Wednesday, January 13, 2010

Rain, Rain, Go AWAY!!

When you think of the Winter Olympics what is the first word that comes to mind? Is it skiing? ice? snow? cold? skating? spandex? snow? Even if snow isn't the first word that pops into your head, isn't it something that you would assume is a given? OF COURSE there would be snow at the Winter Olympics...right? I mean, that's not even a question worth asking, right?....right?? The winter Olympics should look something like this: right?

Well, this year it may be pretty far from that. El Nino is visiting the Pacific Ocean this year and everyone is wishing that he would just go away, especially those of us up in the Pacific Northwest (myself included) and in British Columbia (read: everyone preparing for the Olympics). Most ski resorts in the region have been forced to close or are running on very limited operation due to the high amount of precipitation in the form of rain that is falling. Yes, I said RAIN, not snow. Cypress Mountain, the resort that will be hosting the freestyle skiing and snowboarding events, closed for two days due to the snow and permanently closed the runs that will host the ski and board events in an attempt to preserve what snow is there (see picture...YUCK!).

Perhaps you are sitting in other regions of the country and wondering how it could be possible for it to be raining in B.C. while it is unseasonably cold in places like Los Angeles. Well, take a look at this map, which shows how El Nino affects temperature patterns across the continent: Notice the big red WARM splotch covering the North West. Backcountry Skiing Magazine explains the phenomenon, saying, "West-blowing trade winds lessen across the South Pacific, causing the warm water typically blown west to drift back toward South America," resulting in promising ski seasons for CO, UT, NV, and CA but shortchanging the North West with high temperatures and rain. Yes, RAIN. Perhaps the worst word for the Winter Olympics.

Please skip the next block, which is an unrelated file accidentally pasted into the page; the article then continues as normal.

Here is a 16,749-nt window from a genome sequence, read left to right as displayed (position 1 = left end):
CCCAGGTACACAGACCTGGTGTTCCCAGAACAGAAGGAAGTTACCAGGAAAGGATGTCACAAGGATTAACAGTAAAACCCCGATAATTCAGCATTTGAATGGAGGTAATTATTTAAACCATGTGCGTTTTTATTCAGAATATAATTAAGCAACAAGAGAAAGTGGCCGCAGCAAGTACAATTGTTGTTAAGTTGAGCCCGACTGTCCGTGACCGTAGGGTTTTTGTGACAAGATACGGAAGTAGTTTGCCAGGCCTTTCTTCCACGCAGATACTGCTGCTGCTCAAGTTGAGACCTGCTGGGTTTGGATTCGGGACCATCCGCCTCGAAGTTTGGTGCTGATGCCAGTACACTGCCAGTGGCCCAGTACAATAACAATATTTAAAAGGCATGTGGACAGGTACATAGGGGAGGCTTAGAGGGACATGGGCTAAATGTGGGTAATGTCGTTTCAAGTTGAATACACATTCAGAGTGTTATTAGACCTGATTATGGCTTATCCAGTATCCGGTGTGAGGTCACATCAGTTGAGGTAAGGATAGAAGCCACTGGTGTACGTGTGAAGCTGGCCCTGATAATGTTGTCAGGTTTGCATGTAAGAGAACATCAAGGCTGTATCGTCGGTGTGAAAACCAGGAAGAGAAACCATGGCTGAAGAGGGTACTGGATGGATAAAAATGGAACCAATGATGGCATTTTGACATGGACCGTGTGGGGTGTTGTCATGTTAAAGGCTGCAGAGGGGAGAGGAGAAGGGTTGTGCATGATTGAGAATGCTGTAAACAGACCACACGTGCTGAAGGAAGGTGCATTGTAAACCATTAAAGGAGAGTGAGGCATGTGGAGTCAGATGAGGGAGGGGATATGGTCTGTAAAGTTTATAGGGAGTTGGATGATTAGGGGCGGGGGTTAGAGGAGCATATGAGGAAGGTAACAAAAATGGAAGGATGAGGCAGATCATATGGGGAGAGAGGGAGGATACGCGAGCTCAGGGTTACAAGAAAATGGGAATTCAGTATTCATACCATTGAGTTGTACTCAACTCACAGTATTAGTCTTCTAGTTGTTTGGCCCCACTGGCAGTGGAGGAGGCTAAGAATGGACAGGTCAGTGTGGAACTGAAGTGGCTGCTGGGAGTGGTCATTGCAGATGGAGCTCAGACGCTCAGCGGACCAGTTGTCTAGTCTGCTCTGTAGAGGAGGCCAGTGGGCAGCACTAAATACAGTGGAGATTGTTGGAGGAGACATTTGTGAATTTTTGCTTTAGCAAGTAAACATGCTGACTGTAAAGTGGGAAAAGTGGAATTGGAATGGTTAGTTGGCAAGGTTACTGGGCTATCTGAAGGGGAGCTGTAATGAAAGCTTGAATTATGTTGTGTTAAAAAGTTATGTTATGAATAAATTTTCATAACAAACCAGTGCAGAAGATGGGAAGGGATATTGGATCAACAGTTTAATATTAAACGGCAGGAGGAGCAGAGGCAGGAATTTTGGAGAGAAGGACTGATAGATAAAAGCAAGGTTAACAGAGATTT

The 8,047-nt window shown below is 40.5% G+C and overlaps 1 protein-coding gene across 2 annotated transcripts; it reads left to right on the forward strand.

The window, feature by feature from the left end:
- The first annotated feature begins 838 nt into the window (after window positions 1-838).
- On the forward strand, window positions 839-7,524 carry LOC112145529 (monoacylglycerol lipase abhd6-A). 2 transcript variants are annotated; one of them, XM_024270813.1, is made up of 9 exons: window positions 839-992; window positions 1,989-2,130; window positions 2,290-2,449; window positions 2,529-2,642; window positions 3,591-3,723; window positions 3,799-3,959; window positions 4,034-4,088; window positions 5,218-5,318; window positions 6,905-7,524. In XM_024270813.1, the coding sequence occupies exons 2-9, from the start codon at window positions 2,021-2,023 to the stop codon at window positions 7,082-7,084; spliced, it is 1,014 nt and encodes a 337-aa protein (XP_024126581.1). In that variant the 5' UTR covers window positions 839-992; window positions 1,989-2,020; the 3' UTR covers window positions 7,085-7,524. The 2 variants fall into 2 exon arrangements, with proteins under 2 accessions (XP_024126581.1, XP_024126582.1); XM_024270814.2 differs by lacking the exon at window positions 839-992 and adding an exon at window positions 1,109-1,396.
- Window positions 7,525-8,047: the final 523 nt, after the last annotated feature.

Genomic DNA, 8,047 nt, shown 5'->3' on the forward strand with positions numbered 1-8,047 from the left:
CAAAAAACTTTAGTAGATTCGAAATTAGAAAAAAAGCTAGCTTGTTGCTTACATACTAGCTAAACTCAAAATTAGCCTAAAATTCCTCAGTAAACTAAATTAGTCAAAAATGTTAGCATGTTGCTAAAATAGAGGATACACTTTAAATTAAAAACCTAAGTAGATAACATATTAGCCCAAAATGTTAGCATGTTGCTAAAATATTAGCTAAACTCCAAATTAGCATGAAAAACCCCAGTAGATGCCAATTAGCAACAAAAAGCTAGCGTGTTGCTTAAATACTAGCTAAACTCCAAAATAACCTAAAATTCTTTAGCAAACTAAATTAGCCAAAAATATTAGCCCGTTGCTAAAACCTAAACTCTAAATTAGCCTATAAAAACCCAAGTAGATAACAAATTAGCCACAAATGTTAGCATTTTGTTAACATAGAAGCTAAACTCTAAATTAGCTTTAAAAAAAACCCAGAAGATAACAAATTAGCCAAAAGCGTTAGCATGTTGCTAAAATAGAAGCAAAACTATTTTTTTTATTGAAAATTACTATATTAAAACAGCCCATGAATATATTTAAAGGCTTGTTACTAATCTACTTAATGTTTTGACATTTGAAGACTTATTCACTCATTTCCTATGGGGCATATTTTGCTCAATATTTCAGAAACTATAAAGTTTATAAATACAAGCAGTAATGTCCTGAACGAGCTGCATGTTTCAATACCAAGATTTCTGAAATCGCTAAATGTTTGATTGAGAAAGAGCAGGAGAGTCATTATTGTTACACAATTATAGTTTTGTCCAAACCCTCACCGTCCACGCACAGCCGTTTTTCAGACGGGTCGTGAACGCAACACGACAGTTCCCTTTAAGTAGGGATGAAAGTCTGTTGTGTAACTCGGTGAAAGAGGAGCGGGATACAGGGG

Hopefully El Nino will stop playing this horrible, horrible practical joke on Vancouver. Hopefully, he will find it in his heart to let the temperature drop below freezing. If not, Cypress and Whistler will be forced to make snow and use what snow they have. Ski courses, halfpipes and everything in between will get chopped up quickly and will need constant care, not to mention the fact that skis and boards ride much slower the wetter the snow gets. As for the spectators, it'll be a wet spectacle, so be sure to pack your umbrella and leave your powder skis at home.

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